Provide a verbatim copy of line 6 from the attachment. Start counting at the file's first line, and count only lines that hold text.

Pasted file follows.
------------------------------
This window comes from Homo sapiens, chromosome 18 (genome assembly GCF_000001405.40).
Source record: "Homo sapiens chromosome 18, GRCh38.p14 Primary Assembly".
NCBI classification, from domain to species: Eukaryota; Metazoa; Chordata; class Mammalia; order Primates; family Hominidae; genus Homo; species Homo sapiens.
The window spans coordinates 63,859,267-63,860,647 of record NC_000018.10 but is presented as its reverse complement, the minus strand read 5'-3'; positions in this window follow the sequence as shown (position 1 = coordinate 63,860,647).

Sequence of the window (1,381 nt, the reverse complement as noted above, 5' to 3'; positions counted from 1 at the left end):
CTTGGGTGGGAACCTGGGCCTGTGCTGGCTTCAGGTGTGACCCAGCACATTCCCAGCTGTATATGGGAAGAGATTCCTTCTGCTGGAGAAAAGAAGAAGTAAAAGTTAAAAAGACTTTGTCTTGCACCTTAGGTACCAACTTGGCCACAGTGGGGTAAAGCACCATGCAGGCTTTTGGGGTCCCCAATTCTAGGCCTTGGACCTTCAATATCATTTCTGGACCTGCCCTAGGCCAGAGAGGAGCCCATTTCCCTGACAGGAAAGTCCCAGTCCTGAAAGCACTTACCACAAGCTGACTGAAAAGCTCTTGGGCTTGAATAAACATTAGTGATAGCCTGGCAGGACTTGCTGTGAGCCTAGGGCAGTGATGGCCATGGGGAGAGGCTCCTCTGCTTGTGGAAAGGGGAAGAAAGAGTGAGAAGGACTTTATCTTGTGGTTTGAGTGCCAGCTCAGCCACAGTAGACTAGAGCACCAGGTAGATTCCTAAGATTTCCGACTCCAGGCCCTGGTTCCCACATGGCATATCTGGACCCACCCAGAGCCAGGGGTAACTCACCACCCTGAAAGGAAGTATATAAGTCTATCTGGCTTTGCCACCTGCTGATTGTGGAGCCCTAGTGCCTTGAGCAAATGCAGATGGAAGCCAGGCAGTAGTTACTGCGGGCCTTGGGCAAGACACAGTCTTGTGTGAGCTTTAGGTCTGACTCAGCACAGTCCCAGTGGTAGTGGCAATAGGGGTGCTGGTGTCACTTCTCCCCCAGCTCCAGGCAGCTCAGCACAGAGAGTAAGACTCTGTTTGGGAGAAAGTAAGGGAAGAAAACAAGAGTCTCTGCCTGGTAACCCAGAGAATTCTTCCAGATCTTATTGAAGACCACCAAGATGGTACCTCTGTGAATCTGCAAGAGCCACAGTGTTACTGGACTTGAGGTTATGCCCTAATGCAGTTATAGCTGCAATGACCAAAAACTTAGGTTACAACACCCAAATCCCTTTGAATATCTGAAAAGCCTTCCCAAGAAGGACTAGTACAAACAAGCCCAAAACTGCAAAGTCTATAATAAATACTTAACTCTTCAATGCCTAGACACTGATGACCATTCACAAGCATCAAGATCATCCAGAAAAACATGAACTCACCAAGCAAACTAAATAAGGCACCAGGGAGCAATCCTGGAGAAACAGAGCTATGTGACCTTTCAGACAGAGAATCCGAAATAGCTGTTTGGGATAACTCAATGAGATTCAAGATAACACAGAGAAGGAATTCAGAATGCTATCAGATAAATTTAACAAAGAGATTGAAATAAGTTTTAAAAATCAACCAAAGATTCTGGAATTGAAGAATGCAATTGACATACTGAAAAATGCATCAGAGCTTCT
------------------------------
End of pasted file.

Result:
CTTGGGTGGGAACCTGGGCCTGTGCTGGCTTCAGGTGTGACCCAGCACATTCCCAGCTGTATATGGGAAGAGATTCCTTCTGCTGGAGAAAAGAAGAAGTAAAAGTTAAAAAGACTTTGTCTTGCACCTTAGGTACCAACTTGGCCACAGTGGGGTAAAGCACCATGCAGGCTTTTGGGGTCCCCAATTCTAGGCCTTGGACCTTCAATATCATTTCTGGACCTGCCCTAGGCCAGAGAGGAGCCCATTTCCCTGACAGGAAAGTCCCAGTCCTGAAAGCACTTACCACAAGCTGACTGAAAAGCTCTTGGGCTTGAATAAACATTAGTGATAGCCTGGCAGGACTTGCTGTGAGCCTAGGGCAGTGATGGCCATGGGGAGAGGCTCCTCTGCTTGTGGAAAGGGGAAGAAAGAGTGAGAAGGACTTTATCTTGTGGTTTGAGTGCCAGCTCAGCCACAGTAGACTAGAGCACCAGGTAGATTCCTAAGATTTCCGACTCCAGGCCCTGGTTCCCACATGGCATATCTGGACCCACCCAGAGCCAGGGGTAACTCACCACCCTGAAAGGAAGTATATAAGTCTATCTGGCTTTGCCACCTGCTGATTGTGGAGCCCTAGTGCCTTGAGCAAATGCAGATGGAAGCCAGGCAGTAGTTACTGCGGGCCTTGGGCAAGACACAGTCTTGTGTGAGCTTTAGGTCTGACTCAGCACAGTCCCAGTGGTAGTGGCAATAGGGGTGCTGGTGTCACTTCTCCCCCAGCTCCAGGCAGCTCAGCACAGAGAGTAAGACTCTGTTTGGGAGAAAGTAAGGGAAGAAAACAAGAGTCTCTGCCTGGTAACCCAGAGAATTCTTCCAGATCTTATTGAAGACCACCAAGATGGTACCTCTGTGAATCTGCAAGAGCCACAGTGTTACTGGACTTGAGGTTATGCCCTAATGCAGTTATAGCTGCAATGACCAAAAACTTAGGTTACAACACCCAAATCCCTTTGAATATCTGAAAAGCCTTCCCAAGAAGGACTAGTACAAACAAGCCCAAAACTGCAAAGTCTATAATAAATACTTAACTCTTCAATGCCTAGACACTGATGACCATTCACAAGCATCAAGATCATCCAGAAAAACATGAACTCACCAAGCAAACTAAATAAGGCACCAGGGAGCAATCCTGGAGAAACAGAGCTATGTGACCTTTCAGACAGAGAATCCGAAATAGCTGTTTGGGATAACTCAATGAGATTCAAGATAACACAGAGAAGGAATTCAGAATGCTATCAGATAAATTTAACAAAGAGATTGAAATAAGTTTTAAAAATCAACCAAAGATTCTGGAATTGAAGAATGCAATTGACATACTGAAAAATGCATCAGAGCTTCT